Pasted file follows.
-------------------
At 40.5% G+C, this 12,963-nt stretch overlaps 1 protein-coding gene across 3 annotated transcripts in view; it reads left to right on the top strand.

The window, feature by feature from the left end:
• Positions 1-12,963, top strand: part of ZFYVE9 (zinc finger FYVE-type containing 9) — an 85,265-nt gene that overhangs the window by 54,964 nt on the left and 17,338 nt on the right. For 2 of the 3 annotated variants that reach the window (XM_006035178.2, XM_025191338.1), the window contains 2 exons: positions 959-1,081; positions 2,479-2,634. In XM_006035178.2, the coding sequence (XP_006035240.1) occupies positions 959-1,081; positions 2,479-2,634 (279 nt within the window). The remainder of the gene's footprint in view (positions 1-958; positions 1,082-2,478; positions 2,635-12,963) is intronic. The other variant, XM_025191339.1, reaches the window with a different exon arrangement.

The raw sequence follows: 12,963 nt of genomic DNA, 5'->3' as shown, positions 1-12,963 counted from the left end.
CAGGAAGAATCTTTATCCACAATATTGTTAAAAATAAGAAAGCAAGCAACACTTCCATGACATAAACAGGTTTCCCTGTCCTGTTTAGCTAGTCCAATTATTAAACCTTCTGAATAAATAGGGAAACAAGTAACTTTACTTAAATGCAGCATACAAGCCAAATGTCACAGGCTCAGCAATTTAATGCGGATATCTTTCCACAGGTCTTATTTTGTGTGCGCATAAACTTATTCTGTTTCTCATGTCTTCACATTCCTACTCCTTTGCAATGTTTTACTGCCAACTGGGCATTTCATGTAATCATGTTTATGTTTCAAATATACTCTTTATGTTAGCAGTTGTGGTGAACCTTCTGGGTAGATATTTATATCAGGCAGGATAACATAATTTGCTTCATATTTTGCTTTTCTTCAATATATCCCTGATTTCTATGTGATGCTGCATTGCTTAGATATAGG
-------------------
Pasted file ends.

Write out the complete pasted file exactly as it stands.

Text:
At 40.5% G+C, this 12,963-nt stretch overlaps 1 protein-coding gene across 3 annotated transcripts in view; it reads left to right on the top strand.

The window, feature by feature from the left end:
• Positions 1-12,963, top strand: part of ZFYVE9 (zinc finger FYVE-type containing 9) — an 85,265-nt gene that overhangs the window by 54,964 nt on the left and 17,338 nt on the right. For 2 of the 3 annotated variants that reach the window (XM_006035178.2, XM_025191338.1), the window contains 2 exons: positions 959-1,081; positions 2,479-2,634. In XM_006035178.2, the coding sequence (XP_006035240.1) occupies positions 959-1,081; positions 2,479-2,634 (279 nt within the window). The remainder of the gene's footprint in view (positions 1-958; positions 1,082-2,478; positions 2,635-12,963) is intronic. The other variant, XM_025191339.1, reaches the window with a different exon arrangement.

The raw sequence follows: 12,963 nt of genomic DNA, 5'->3' as shown, positions 1-12,963 counted from the left end.
CAGGAAGAATCTTTATCCACAATATTGTTAAAAATAAGAAAGCAAGCAACACTTCCATGACATAAACAGGTTTCCCTGTCCTGTTTAGCTAGTCCAATTATTAAACCTTCTGAATAAATAGGGAAACAAGTAACTTTACTTAAATGCAGCATACAAGCCAAATGTCACAGGCTCAGCAATTTAATGCGGATATCTTTCCACAGGTCTTATTTTGTGTGCGCATAAACTTATTCTGTTTCTCATGTCTTCACATTCCTACTCCTTTGCAATGTTTTACTGCCAACTGGGCATTTCATGTAATCATGTTTATGTTTCAAATATACTCTTTATGTTAGCAGTTGTGGTGAACCTTCTGGGTAGATATTTATATCAGGCAGGATAACATAATTTGCTTCATATTTTGCTTTTCTTCAATATATCCCTGATTTCTATGTGATGCTGCATTGCTTAGATATAGG